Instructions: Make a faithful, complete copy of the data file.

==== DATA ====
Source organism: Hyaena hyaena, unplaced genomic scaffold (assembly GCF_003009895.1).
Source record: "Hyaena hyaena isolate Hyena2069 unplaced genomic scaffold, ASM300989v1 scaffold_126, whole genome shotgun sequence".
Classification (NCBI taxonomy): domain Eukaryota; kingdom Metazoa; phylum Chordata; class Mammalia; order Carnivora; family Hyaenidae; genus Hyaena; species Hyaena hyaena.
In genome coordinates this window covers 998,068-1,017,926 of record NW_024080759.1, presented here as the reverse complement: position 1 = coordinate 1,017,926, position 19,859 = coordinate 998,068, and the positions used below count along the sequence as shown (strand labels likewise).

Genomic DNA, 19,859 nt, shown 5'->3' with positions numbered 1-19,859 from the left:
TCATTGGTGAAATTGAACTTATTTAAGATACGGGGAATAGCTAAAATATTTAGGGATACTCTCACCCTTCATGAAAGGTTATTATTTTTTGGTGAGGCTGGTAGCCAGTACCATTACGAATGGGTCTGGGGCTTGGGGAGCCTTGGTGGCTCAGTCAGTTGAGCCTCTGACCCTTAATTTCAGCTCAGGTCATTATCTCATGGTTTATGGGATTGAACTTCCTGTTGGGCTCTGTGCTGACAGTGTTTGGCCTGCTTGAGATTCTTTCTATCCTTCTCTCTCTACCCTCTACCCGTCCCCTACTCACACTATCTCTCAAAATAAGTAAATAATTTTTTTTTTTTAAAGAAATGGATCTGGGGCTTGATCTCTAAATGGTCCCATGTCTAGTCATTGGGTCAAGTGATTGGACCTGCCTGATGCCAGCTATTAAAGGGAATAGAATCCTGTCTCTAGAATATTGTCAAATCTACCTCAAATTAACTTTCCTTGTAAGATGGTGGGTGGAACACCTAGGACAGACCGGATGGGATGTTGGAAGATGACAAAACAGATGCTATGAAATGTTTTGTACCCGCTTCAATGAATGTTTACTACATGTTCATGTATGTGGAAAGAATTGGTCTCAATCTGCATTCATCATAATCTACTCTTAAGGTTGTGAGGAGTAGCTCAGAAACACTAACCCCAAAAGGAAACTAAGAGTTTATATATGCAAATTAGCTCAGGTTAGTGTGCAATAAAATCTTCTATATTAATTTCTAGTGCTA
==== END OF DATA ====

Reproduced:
Source organism: Hyaena hyaena, unplaced genomic scaffold (assembly GCF_003009895.1).
Source record: "Hyaena hyaena isolate Hyena2069 unplaced genomic scaffold, ASM300989v1 scaffold_126, whole genome shotgun sequence".
Classification (NCBI taxonomy): domain Eukaryota; kingdom Metazoa; phylum Chordata; class Mammalia; order Carnivora; family Hyaenidae; genus Hyaena; species Hyaena hyaena.
In genome coordinates this window covers 998,068-1,017,926 of record NW_024080759.1, presented here as the reverse complement: position 1 = coordinate 1,017,926, position 19,859 = coordinate 998,068, and the positions used below count along the sequence as shown (strand labels likewise).

Genomic DNA, 19,859 nt, shown 5'->3' with positions numbered 1-19,859 from the left:
TCATTGGTGAAATTGAACTTATTTAAGATACGGGGAATAGCTAAAATATTTAGGGATACTCTCACCCTTCATGAAAGGTTATTATTTTTTGGTGAGGCTGGTAGCCAGTACCATTACGAATGGGTCTGGGGCTTGGGGAGCCTTGGTGGCTCAGTCAGTTGAGCCTCTGACCCTTAATTTCAGCTCAGGTCATTATCTCATGGTTTATGGGATTGAACTTCCTGTTGGGCTCTGTGCTGACAGTGTTTGGCCTGCTTGAGATTCTTTCTATCCTTCTCTCTCTACCCTCTACCCGTCCCCTACTCACACTATCTCTCAAAATAAGTAAATAATTTTTTTTTTTTAAAGAAATGGATCTGGGGCTTGATCTCTAAATGGTCCCATGTCTAGTCATTGGGTCAAGTGATTGGACCTGCCTGATGCCAGCTATTAAAGGGAATAGAATCCTGTCTCTAGAATATTGTCAAATCTACCTCAAATTAACTTTCCTTGTAAGATGGTGGGTGGAACACCTAGGACAGACCGGATGGGATGTTGGAAGATGACAAAACAGATGCTATGAAATGTTTTGTACCCGCTTCAATGAATGTTTACTACATGTTCATGTATGTGGAAAGAATTGGTCTCAATCTGCATTCATCATAATCTACTCTTAAGGTTGTGAGGAGTAGCTCAGAAACACTAACCCCAAAAGGAAACTAAGAGTTTATATATGCAAATTAGCTCAGGTTAGTGTGCAATAAAATCTTCTATATTAATTTCTAGTGCTA